- Press Democrat, January 4, 1910

Woman "Stung" in Purchase of Table Cloths

...The REPUBLICAN has always advocated...spending money at home with the local merchants...In every instance where this advice has not been followed and people have purchased goods from a distance or from traveling vendors, they have been "stung" and have regretted their unwise policy.

Numerous instances of this could be cited, and they have been both of recent and remote occurrence. One of those which has come under our observation most recently is where traveling hawkers canvassed the city and sold to a number of unsuspecting women table cloths and other house-articles of the same line. After having purchased the goods some of the women who believed all that was told them of the superiority of the goods offered them made an investigation in local stores to see what price the same class of goods were sold at b the merchants of Santa Rosa. They were dismayed and chagrined to find that the "bargains" they believed they were securing from the peddlers could have been duplicated in the stores here at less money than they had paid for them.

Since this has become known there have been choruses of housewives shouting "Never again," and the lessons that have been taught them in being "stung" in this instance will probably suffice for a long time to come.

Smooth talking agents, who only expect to sell goods to a customer once, and probably never be seen again in the community, are not careful in stating the truth in regard to the articles they offer for sale. The local merchant, who is in business here permanently, expects to make satisfied customers by selling splendid goods at right prices and in this manner to cause the customer to return again and trade in the store. The traveling hawkers have no incentive beyond the selling of goods in the immediate present, and for that reason many times are reckless in their handling of the truth regarding their wares.

- Santa Rosa Republican,  November 17, 1910

State Board of Optometry Seeks Peddlers of Worthless Eyeglasses in the County

Peddlers of fake eyeglasses are going to be brought to book through the efforts of the State Board of Examiners in Optometry. Word has been received by President L. B. Lawson to this effect. There have been some of this class of people, who are not registered opticians, who have been doing business...

...Harris is going out into the country to hunt down an army of peddlers who are said to be "doing the small towns," and bunkoing the farmers with worthless glasses at exorbitant rates. It is the claim of the State Board that these fakers not only defraud the public in selling their window pane glasses, but they are a danger to the eyes of those who buy the goods.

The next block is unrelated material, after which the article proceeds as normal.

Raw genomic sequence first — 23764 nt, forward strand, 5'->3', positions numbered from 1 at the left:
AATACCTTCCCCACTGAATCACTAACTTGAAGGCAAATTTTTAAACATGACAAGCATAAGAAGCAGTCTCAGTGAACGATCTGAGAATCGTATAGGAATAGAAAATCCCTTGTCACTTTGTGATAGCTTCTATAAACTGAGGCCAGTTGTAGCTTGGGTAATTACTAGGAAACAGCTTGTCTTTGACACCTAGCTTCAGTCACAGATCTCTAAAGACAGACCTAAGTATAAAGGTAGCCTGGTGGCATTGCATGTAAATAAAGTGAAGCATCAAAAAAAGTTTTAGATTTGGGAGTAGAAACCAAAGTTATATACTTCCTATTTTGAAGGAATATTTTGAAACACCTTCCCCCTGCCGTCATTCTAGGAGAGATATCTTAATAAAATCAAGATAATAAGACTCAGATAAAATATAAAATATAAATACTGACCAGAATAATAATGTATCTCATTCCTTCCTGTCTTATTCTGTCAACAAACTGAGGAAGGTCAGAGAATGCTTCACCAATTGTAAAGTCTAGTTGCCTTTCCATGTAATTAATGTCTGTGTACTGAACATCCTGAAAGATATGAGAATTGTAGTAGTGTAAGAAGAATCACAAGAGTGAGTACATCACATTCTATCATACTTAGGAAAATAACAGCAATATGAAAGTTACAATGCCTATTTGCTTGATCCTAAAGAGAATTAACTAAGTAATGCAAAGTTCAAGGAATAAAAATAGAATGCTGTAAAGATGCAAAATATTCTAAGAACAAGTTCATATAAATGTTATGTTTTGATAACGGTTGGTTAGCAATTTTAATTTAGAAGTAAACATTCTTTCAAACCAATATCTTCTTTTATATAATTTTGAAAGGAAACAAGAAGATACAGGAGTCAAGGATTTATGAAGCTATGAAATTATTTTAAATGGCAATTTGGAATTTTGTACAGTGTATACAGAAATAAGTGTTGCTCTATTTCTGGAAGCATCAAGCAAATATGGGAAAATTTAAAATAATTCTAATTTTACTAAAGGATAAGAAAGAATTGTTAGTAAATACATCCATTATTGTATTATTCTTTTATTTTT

Numerous reports have come to Secretary F. C. Chinn of the board of persons who have paid as high as $250 for glasses not worth $1. Some of these peddlers are said to have gone so far as to forge credentials and checks to give them standing in communities which they visit. Many ingenious devices for the deceit of the public have been discovered by Harris and his corps.

- Press Democrat, January 26 1910


Bert Stump, fish dealer, has discovered that all is not gold that glitters as U. S. Treasury gold notes. And on account of that discovery, he announces that he has suspended specie payment in redemption of torn and tattered currency, and will refer all such business to the banks or to a government sub-treasury. Bert knows fish, and he thinks he knows silver, and will handle those as heretofore in the course of his business. But although he has only one arm, he thinks he will risk a good swift punch to the next man who tries to pass any ragged paper money on him.

Bert took in a ten-dollar bill a few weeks ago that was in the last stages of dissolution. He received it in payment for fish, and gave proper change in return. He turned in the money at the Santa Rosa National Bank, where it was viewed with a doubtful scrutiny, and accepted on condition that Bert make good if the sub-treasury turned it down. Bert made good to the bank Monday. The treasury people said the note was counterfeit. It bore date of 1862, and looked as though it had been in active circulation ever since the date of issue. Perhaps it had, and perhaps that note was newly-printed by a green-goods gang, and had been worked up to its appearance of age to render its testing more difficult.

You might as well offer Stump a cancelled cigar-box stamp now as to hand him an old greenback. It isn't safe to do either. He's mad.

- Press Democrat, March 16, 1910

John Bianchi of This City Meets With Disaster From a Financial Standpoint

A game of bocci, in which Giovanni Bianchi, a brother of "Little Pete" Bianchi, of the Campi Restaurant, participated Monday evening with three others, cost Bianchi $1,000, according to the victim's report to the police Tuesday. Bianchi arrived in Oakland several days ago and met the three sharpers in a hotel. They scraped an acquaintance and soon afterward confided to him that they had a sterling business venture, but needed $1,000.

According to the Oakland dispatch, Bianchi was induced to become the capitalist. He returned to Santa Rosa with one of the strangers and drew his entire savings out of a bank. Then he returned to Oakland, rejoining the other two men Monday night.

The strange men took hime to a Peralta street resort, where, after a few bottles of wine, they suggested a game. Bianchi was drawn into the contest and when his money was all gone his friends disappeared. He slept over his misfortune before he decided he had been buncoed.

Tuesday afternoon he confided his mishap to Captain of Detectives Petersen, who has had several similar cases recently. The police are trying to run down a gang of bocci sharks who work in the bay cities and make thousands of dollars every few weeks.

"Little Pete" went to Oakland Monday night to try and straighten out the tangle.

- Press Democrat, September 22, 1910